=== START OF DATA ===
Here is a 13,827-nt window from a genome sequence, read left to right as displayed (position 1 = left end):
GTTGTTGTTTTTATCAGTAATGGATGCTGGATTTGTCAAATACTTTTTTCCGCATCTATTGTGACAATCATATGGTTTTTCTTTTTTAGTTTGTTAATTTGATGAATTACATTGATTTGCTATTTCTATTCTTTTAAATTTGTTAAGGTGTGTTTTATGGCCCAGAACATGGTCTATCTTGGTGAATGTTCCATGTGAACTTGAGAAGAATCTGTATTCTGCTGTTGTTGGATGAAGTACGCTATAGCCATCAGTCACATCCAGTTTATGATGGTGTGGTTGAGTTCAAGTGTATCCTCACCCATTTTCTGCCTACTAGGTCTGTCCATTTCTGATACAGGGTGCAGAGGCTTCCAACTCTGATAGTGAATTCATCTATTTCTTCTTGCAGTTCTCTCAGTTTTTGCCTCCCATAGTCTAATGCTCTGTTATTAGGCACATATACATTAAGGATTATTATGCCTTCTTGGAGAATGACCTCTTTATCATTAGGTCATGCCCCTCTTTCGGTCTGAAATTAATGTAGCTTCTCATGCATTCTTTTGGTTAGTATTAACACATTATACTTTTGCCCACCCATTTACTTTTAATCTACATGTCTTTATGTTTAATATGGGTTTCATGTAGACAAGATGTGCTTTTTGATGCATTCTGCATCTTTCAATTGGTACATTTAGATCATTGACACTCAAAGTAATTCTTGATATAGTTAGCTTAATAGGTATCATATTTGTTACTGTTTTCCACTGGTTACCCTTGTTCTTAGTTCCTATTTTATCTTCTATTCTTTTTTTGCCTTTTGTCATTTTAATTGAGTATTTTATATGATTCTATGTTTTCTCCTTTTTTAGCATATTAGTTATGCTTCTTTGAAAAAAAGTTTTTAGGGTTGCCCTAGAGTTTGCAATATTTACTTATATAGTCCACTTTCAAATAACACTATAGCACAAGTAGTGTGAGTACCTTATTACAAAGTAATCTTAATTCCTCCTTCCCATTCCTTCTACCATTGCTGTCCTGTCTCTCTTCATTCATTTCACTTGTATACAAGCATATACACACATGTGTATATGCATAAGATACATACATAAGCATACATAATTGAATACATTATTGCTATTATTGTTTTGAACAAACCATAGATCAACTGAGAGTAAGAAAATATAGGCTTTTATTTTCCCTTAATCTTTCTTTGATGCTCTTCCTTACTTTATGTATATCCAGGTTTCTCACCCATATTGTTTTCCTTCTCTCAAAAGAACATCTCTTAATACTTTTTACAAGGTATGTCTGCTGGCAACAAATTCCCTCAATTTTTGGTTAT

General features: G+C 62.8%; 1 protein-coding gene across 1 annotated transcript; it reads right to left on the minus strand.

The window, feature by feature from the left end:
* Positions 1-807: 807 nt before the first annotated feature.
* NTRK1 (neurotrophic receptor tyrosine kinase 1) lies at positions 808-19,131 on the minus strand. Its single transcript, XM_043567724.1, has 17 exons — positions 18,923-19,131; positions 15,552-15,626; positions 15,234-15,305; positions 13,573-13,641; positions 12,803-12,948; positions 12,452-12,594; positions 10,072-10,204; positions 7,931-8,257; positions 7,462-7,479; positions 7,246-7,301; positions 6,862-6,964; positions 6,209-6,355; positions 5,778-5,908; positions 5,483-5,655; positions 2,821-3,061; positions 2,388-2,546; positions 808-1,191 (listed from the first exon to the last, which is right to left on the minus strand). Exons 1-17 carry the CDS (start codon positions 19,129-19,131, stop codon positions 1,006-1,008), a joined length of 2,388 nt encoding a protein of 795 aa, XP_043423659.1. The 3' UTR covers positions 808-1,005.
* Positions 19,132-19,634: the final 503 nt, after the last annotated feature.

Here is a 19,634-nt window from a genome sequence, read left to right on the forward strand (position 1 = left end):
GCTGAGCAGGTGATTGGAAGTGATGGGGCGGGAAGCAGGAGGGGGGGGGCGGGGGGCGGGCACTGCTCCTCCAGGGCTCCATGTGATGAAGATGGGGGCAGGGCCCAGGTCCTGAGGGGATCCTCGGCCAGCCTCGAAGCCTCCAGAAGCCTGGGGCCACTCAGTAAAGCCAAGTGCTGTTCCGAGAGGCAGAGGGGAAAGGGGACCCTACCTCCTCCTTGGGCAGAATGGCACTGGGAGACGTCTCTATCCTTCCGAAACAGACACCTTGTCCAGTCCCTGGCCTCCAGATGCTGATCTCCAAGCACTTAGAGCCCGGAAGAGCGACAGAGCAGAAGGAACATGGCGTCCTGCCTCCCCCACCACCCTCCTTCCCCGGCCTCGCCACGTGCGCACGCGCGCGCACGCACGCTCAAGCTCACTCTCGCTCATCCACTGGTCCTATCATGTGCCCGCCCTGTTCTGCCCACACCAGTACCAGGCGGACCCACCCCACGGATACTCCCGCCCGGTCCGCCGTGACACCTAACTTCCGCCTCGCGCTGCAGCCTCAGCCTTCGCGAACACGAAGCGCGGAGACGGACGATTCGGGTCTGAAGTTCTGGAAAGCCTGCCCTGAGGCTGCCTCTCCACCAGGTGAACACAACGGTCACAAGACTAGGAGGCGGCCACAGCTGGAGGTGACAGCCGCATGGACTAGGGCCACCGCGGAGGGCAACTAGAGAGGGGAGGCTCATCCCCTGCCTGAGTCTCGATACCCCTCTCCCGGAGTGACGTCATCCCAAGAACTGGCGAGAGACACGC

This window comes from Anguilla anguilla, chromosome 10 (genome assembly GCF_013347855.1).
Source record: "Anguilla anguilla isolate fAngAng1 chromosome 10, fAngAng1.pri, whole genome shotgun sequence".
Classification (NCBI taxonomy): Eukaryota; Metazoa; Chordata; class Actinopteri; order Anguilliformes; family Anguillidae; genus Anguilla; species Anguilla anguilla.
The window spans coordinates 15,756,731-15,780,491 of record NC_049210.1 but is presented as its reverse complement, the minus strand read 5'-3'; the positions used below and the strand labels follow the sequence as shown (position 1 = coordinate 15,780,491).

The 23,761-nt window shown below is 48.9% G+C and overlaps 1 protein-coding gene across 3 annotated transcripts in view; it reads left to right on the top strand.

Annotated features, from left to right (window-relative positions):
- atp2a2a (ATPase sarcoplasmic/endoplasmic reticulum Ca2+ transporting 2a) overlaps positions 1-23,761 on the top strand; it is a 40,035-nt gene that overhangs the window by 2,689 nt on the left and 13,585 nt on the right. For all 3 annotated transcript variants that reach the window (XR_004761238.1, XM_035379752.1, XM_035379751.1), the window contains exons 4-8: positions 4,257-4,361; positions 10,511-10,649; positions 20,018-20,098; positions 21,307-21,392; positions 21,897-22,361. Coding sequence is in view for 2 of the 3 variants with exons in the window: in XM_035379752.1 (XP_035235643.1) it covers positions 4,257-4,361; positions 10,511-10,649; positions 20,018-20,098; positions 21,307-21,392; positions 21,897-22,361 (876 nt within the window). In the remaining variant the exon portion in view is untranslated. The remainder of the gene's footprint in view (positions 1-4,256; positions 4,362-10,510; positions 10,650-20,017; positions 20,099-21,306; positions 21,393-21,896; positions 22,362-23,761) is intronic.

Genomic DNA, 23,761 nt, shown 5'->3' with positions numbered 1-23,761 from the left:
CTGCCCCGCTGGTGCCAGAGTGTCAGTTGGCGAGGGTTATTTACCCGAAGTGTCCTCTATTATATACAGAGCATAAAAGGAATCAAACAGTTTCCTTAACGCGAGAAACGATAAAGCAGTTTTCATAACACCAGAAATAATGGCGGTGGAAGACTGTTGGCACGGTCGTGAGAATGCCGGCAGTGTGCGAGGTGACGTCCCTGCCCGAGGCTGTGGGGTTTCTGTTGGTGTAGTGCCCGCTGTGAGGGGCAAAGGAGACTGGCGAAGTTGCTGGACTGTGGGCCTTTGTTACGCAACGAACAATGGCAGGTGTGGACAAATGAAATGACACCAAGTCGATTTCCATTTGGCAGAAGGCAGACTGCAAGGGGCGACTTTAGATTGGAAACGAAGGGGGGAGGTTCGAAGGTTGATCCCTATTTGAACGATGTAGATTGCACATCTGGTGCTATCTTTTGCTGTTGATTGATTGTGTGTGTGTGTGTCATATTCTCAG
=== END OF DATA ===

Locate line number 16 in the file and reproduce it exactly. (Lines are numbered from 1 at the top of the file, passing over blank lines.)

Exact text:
- atp2a2a (ATPase sarcoplasmic/endoplasmic reticulum Ca2+ transporting 2a) overlaps positions 1-23,761 on the top strand; it is a 40,035-nt gene that overhangs the window by 2,689 nt on the left and 13,585 nt on the right. For all 3 annotated transcript variants that reach the window (XR_004761238.1, XM_035379752.1, XM_035379751.1), the window contains exons 4-8: positions 4,257-4,361; positions 10,511-10,649; positions 20,018-20,098; positions 21,307-21,392; positions 21,897-22,361. Coding sequence is in view for 2 of the 3 variants with exons in the window: in XM_035379752.1 (XP_035235643.1) it covers positions 4,257-4,361; positions 10,511-10,649; positions 20,018-20,098; positions 21,307-21,392; positions 21,897-22,361 (876 nt within the window). In the remaining variant the exon portion in view is untranslated. The remainder of the gene's footprint in view (positions 1-4,256; positions 4,362-10,510; positions 10,650-20,017; positions 20,099-21,306; positions 21,393-21,896; positions 22,362-23,761) is intronic.